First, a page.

In 2021, the By-Now-Pay-Later (BNPL) space, also known as Installment Payments or Point-of-Sale Financing (POSF), also saw robust investment, ranging from Klarna’s $1.2 billion VC raise to PayPal’s acquisition of Japan-based Paidy for $2.7 billion.
This year, big tech is expected to make big moves in banking and insurance, particularly in embedded finance. Last year, venture capitalists allocated $4.25 billion to embedded finance investments, nearly triple that of 2020.
Last year, there was also rising interest in fintech, which can help companies better use their data and its role in decision-making using AI and machine learning.
A solid global GDP and trade growth will continue to drive demand for cross-border payments, a market estimated to reach $156 trillion this year.
The peer-to-peer (P2P) lending space is becoming more mainstream, now offering government-backed loans, inflation-beating returns, and new levels of support for small- and medium-sized enterprises (SMEs). These platforms are expanding into new markets and continuing to innovate.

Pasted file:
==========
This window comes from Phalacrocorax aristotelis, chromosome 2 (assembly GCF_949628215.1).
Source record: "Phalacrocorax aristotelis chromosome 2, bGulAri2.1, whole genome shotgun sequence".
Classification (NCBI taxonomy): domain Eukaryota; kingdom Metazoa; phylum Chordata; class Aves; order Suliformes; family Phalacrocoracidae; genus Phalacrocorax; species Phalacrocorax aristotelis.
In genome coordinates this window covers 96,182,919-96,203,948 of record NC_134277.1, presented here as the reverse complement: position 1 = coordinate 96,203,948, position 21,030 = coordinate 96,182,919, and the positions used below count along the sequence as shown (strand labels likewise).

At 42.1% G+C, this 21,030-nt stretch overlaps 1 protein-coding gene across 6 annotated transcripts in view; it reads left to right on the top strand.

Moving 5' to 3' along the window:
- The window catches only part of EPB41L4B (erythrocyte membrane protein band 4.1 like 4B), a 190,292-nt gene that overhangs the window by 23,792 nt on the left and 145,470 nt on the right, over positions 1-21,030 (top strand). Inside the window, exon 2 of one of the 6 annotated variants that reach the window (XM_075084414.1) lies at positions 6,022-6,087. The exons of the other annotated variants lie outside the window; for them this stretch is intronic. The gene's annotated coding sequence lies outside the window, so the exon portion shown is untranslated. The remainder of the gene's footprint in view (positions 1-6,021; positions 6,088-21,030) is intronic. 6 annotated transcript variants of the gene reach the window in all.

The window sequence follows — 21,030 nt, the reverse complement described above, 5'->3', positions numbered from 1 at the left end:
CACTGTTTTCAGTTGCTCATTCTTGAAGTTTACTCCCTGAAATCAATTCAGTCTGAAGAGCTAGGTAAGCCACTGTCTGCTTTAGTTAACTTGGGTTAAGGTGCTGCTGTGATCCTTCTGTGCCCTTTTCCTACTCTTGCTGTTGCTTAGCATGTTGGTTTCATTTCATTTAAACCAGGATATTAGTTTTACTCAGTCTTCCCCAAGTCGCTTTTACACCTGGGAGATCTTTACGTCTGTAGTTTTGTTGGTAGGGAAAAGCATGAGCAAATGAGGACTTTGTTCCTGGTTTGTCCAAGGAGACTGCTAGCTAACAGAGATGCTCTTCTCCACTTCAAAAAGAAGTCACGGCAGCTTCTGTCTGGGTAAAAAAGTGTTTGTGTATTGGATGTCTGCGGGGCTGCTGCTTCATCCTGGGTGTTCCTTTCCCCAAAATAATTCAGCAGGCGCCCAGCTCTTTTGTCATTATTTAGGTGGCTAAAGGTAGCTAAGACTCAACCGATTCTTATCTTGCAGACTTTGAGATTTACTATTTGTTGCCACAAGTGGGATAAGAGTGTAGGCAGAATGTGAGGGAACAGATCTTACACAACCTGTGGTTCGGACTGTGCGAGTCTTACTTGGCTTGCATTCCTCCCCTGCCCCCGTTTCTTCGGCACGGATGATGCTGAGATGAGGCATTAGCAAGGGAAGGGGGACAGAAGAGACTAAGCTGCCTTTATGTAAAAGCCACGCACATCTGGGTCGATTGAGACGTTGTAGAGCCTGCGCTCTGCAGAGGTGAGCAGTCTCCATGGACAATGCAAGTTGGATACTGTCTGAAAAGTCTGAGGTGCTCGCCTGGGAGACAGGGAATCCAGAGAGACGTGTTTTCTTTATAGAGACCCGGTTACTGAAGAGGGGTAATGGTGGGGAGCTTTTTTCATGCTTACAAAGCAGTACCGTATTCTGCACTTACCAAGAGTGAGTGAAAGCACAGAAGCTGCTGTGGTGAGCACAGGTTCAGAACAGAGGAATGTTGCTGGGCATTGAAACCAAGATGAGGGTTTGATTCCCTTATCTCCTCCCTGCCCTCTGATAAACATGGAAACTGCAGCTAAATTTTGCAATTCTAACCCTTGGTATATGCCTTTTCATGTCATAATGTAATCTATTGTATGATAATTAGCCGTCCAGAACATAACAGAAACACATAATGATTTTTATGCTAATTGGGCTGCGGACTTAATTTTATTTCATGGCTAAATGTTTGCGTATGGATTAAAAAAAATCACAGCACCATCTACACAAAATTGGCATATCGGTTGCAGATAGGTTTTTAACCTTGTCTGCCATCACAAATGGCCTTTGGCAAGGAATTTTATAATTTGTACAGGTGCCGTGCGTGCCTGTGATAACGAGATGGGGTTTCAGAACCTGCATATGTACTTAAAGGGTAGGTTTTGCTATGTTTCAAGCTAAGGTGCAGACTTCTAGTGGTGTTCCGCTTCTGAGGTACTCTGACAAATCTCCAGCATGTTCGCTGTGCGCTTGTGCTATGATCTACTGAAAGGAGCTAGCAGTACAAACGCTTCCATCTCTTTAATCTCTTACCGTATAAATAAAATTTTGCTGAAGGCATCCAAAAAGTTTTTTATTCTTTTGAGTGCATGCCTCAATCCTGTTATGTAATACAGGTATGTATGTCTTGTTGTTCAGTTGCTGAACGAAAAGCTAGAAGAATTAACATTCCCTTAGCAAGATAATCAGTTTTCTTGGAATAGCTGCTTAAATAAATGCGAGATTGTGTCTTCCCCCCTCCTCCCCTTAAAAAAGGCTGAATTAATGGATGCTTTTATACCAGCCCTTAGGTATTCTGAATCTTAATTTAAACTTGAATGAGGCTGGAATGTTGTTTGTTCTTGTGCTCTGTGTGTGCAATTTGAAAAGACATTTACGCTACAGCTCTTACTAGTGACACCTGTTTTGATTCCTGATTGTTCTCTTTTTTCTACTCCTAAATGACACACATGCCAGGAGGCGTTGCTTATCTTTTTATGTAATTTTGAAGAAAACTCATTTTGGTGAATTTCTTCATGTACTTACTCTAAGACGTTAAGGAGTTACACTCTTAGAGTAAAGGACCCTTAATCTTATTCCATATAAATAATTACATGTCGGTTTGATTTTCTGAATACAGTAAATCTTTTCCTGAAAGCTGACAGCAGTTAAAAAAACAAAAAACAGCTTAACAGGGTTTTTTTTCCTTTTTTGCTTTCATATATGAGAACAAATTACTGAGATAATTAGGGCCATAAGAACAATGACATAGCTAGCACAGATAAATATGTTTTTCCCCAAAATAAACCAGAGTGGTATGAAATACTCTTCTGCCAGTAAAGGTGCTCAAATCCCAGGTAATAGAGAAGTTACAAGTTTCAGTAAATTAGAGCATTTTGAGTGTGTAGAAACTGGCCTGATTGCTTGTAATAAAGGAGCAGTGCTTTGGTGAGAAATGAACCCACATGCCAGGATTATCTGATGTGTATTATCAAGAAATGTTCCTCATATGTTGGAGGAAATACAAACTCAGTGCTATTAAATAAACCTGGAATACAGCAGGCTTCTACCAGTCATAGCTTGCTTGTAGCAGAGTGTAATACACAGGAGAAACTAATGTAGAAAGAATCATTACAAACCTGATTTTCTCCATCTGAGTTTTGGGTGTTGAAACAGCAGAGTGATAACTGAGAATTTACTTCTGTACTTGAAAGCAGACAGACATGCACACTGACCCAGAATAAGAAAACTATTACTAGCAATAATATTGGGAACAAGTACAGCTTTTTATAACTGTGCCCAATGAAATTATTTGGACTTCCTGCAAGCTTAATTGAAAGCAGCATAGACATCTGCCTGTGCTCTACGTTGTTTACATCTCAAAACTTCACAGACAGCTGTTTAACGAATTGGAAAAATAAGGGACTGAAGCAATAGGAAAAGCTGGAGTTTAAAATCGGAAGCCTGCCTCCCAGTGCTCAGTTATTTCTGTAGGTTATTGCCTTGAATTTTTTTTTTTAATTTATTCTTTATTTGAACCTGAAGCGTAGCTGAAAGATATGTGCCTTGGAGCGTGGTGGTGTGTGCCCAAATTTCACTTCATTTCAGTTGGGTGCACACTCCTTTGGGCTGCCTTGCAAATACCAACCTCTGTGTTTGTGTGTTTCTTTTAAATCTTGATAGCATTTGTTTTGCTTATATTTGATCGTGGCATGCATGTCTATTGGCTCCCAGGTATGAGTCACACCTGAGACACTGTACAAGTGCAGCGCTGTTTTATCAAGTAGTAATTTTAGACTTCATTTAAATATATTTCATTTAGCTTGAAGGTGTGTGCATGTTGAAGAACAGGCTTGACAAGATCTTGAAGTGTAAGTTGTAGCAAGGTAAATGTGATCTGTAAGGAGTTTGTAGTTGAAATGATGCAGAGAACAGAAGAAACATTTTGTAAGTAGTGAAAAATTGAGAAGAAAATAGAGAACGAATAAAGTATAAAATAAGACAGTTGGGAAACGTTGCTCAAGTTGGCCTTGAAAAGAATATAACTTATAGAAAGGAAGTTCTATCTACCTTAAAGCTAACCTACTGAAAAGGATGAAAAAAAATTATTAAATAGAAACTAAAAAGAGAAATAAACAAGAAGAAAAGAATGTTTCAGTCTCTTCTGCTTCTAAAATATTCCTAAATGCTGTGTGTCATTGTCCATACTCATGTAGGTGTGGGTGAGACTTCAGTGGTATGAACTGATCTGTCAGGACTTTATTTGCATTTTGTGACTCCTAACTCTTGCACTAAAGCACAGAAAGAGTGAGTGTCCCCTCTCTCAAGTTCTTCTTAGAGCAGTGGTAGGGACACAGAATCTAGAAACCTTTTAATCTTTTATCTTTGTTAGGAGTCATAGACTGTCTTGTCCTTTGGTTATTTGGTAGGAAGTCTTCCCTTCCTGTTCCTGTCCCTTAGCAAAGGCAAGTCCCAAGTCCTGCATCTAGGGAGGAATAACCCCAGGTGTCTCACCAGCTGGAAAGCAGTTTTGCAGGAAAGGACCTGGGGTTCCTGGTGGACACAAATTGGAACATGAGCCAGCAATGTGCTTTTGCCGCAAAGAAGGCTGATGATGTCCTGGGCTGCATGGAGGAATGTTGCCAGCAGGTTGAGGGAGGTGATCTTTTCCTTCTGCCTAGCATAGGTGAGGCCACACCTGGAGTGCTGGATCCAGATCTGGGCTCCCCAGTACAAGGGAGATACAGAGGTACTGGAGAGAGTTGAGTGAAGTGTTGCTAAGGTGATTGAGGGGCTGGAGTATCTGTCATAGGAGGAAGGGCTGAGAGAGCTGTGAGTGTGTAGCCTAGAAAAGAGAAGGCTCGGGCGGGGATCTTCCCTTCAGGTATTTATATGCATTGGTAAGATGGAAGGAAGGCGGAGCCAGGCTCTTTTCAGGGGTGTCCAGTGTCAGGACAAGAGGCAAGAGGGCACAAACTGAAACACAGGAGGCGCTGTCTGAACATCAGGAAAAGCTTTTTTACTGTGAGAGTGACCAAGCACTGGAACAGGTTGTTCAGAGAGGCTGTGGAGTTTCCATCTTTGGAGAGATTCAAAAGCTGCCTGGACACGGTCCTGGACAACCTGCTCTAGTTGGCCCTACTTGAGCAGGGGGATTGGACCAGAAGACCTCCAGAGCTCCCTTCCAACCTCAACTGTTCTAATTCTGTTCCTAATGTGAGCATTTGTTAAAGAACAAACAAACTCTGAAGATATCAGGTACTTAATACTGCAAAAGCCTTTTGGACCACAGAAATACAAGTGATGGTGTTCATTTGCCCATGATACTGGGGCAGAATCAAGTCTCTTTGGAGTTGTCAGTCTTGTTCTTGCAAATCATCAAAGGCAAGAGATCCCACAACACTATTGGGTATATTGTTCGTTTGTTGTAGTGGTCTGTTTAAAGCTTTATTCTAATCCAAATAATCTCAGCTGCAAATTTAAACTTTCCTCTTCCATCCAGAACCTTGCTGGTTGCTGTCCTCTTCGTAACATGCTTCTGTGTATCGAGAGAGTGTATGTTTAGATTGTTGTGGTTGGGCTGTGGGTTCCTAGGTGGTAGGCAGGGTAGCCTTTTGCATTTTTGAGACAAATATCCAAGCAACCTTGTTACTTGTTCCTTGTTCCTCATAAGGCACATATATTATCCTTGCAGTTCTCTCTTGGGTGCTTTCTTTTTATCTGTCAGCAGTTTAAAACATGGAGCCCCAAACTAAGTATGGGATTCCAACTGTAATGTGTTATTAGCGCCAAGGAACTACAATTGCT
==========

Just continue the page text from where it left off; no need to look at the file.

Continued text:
Financial management technology using artificial intelligence (AI) and machine learning provides personalized experiences with financial processes for consumers without their input. As a result, these autonomous financing apps will become more prevalent in guiding consumers on where to invest and how to manage risks.
Digital-only banks continue to grow in popularity due to advancements in AI, biometrics, online banking, and cybersecurity. Currently, 89% of Americans use mobile banking services, and 70% report that mobile banking is their preferred way to the bank. The neobank sector was valued at more than $30 billion in 2020 and is projected to grow at a CAGR of 47.7% over the next eight years.
Finding and retaining talent is likely the most significant challenge facing fintech companies. The majority of companies are still adapting to emerging technologies, such as cryptocurrency. This can make it difficult to onboard the right talent while being forced to compete with the big players. This lack of skilled professionals could impede market growth over the next few years.